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Europe

The U.K: Integration Success with Hitches

Silvestervorbereitungen in London

Terror fears since the Sept. 11 attacks and Madrid bombings have subject the Muslim community to police raids and mistrust

The United Kingdom has long considered itself a nation of immigration and has one of the world's most diverse populations. About 2.34 million of its nearly 59 million residents are foreigners. Many of the country's immigrant residents came from its former colonies, like India and Pakistan. In recent years, there has been large-scale immigration of Muslims from the Middle East as well as refugees from the Balkans. Due to its former ties to the Asian Subcontinent, a high percentage of its Muslim population speaks English. Britain has a comprehensive immigration policy and also bans discrimination - both religious and racial - in important areas like employment, education, housing and welfare. According to a recent European Commission report, Britain is soon planning to open its doors to a new wave of immigrants needed to fill jobs in the blue collar labor market. Anyone born in the U.K. is automatically a citizen, and naturalization for newcomers is possible after five years. In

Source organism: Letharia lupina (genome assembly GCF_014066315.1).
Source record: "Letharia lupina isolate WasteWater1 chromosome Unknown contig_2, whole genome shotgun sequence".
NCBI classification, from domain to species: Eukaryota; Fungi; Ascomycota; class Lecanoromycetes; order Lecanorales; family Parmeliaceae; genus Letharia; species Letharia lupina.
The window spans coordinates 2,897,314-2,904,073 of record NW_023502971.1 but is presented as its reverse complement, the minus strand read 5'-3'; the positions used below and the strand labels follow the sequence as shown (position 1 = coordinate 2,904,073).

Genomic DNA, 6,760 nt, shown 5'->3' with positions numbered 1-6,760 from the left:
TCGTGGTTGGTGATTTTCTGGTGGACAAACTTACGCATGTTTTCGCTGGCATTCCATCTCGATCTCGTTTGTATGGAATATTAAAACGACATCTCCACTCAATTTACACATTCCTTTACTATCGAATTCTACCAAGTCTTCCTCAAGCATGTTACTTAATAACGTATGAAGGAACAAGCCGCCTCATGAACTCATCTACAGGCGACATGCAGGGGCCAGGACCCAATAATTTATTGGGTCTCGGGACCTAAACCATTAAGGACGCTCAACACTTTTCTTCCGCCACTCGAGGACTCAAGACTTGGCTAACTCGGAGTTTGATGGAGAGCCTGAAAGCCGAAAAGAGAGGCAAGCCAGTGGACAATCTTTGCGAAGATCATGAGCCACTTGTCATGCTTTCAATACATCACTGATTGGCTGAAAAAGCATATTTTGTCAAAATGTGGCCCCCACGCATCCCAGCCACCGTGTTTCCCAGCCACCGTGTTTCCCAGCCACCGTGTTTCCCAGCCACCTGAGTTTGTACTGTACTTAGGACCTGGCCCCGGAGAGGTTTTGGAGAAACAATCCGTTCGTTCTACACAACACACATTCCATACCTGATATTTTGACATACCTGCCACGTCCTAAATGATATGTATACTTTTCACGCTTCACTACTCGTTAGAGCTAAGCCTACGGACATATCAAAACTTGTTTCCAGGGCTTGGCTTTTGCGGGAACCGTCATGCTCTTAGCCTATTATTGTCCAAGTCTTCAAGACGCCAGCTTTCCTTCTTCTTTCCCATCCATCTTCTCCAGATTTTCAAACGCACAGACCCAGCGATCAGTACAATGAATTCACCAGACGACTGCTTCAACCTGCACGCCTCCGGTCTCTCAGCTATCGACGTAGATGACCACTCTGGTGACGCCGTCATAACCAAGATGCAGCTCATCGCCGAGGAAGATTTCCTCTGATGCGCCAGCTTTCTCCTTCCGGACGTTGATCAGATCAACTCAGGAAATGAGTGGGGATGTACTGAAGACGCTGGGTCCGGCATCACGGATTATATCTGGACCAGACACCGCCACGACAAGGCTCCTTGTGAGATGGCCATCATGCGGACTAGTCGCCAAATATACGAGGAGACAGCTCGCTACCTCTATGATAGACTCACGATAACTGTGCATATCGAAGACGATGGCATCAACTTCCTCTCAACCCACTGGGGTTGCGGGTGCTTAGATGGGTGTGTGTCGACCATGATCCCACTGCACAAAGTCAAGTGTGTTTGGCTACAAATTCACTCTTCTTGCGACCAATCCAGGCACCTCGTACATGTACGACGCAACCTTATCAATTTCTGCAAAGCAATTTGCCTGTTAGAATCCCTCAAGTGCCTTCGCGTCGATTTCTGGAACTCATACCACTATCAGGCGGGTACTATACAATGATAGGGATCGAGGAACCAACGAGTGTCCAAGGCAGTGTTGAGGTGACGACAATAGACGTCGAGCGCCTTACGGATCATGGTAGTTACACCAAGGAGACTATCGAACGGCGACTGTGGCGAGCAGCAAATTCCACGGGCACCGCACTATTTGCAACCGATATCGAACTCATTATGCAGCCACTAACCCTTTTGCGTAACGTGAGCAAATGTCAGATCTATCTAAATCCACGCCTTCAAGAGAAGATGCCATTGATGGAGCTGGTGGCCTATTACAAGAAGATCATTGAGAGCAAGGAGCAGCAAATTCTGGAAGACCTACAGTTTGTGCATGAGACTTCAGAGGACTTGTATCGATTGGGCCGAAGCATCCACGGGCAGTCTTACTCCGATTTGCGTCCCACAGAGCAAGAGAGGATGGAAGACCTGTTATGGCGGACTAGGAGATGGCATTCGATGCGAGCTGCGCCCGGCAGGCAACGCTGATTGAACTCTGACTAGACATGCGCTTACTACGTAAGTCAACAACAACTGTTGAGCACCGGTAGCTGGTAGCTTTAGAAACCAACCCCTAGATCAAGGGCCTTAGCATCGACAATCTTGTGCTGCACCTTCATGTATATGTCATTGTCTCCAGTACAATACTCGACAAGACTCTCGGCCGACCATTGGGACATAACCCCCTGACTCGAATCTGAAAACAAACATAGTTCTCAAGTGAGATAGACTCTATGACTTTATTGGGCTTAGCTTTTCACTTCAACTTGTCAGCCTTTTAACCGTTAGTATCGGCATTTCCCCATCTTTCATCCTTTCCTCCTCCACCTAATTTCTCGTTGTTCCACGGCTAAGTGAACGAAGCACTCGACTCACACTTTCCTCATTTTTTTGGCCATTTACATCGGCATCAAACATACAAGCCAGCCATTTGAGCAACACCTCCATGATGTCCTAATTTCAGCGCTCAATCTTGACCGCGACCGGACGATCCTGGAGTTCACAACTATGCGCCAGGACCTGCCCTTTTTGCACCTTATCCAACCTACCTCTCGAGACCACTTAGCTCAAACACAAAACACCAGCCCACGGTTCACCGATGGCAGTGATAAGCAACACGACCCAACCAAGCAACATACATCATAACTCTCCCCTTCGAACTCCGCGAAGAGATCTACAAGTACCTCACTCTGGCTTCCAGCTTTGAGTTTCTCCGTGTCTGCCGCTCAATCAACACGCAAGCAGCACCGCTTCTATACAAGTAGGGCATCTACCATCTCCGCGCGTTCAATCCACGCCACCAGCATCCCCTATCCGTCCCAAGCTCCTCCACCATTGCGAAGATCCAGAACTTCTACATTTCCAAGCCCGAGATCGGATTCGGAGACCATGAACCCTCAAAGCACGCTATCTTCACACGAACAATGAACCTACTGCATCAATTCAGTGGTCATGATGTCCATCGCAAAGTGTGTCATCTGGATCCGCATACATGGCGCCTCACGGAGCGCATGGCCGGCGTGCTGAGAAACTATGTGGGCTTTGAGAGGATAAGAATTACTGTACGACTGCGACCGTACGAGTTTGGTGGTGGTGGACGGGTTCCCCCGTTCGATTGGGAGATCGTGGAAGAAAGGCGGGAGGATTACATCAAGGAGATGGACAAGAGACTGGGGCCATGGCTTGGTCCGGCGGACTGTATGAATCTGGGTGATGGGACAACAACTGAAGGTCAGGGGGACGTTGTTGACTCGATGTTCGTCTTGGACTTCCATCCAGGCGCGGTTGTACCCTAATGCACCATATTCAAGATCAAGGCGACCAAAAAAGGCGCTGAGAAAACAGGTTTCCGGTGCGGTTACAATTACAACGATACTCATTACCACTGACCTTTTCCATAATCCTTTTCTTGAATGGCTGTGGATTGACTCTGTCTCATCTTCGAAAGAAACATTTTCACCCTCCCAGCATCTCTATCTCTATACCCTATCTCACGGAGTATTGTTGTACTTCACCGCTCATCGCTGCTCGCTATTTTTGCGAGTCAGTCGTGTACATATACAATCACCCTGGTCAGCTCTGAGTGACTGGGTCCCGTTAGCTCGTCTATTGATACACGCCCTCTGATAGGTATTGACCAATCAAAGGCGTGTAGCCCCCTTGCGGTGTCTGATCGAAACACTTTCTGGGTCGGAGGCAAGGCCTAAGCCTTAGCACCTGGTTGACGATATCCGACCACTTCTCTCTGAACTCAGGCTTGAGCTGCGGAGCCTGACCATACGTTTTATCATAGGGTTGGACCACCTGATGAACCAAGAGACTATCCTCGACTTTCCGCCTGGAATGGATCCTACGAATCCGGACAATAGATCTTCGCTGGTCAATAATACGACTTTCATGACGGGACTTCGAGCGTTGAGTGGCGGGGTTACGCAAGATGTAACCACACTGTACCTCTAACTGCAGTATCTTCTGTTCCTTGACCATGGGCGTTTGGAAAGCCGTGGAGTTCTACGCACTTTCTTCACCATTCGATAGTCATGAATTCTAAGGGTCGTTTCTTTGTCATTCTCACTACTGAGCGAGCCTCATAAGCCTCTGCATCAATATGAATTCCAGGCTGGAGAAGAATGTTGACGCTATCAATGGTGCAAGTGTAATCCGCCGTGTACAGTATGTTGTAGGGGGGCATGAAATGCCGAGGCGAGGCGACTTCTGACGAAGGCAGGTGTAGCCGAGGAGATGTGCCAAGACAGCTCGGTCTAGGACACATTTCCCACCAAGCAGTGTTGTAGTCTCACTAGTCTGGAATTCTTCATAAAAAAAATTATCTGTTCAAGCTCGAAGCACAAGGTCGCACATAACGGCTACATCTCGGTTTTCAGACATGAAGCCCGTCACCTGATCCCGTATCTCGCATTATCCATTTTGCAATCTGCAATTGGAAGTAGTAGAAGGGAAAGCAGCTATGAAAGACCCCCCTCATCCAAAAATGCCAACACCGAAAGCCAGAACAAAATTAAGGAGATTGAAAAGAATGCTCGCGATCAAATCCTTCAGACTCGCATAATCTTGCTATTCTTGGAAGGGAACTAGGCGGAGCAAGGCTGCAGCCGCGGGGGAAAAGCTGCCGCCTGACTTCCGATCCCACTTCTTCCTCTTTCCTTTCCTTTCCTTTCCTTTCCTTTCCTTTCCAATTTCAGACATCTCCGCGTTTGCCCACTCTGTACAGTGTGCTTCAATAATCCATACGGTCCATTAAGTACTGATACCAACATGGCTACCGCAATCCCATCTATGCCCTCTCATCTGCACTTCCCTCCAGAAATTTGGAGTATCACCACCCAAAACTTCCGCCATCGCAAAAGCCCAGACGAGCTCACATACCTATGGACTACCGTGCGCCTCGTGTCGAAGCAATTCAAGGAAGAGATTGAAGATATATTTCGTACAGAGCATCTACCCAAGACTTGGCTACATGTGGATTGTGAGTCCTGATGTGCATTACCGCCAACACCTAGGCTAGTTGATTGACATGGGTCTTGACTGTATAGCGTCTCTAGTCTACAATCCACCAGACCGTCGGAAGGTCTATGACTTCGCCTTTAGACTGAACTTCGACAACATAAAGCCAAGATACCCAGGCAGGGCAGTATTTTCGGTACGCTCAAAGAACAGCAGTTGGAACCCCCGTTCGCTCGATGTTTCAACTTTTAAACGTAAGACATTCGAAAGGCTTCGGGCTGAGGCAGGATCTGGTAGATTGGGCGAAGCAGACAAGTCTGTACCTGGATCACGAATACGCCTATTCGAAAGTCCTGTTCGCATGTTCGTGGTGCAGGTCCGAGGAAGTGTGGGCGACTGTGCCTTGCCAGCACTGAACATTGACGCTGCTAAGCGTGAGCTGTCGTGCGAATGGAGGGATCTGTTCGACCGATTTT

Straßenszene in London

The British view themselves as a multicultural society

contrast to many continental European countries that are pursuing assimilation policies, the British view themselves as a multicultural society and generally support the further development of the diverse cultures represented in the country.

There are still some rough patches. Academic achievement levels are often lower among immigrant groups, and the fastest-growing population in the prison system is Muslim immigrants. In the wake of Sept. 11, religious discrimination has also risen - especially against Muslims. Since then, the country has upgraded its laws to protect against "religiously aggravated" crimes, and the government has shown its intent of enforcement. Nonetheless, "implementation of anti-terrorism legislation has created a growing perception in Muslim communities that they are being stopped, questioned and searched not on the basis of the evidence but on the basis of 'looking Muslim,'" the report found.

  • Date 16.04.2004
  • Author Daryl Lindsey
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  • Date 16.04.2004
  • Author Daryl Lindsey
  • Print Print this page
  • Permalink http://p.dw.com/p/4uzJ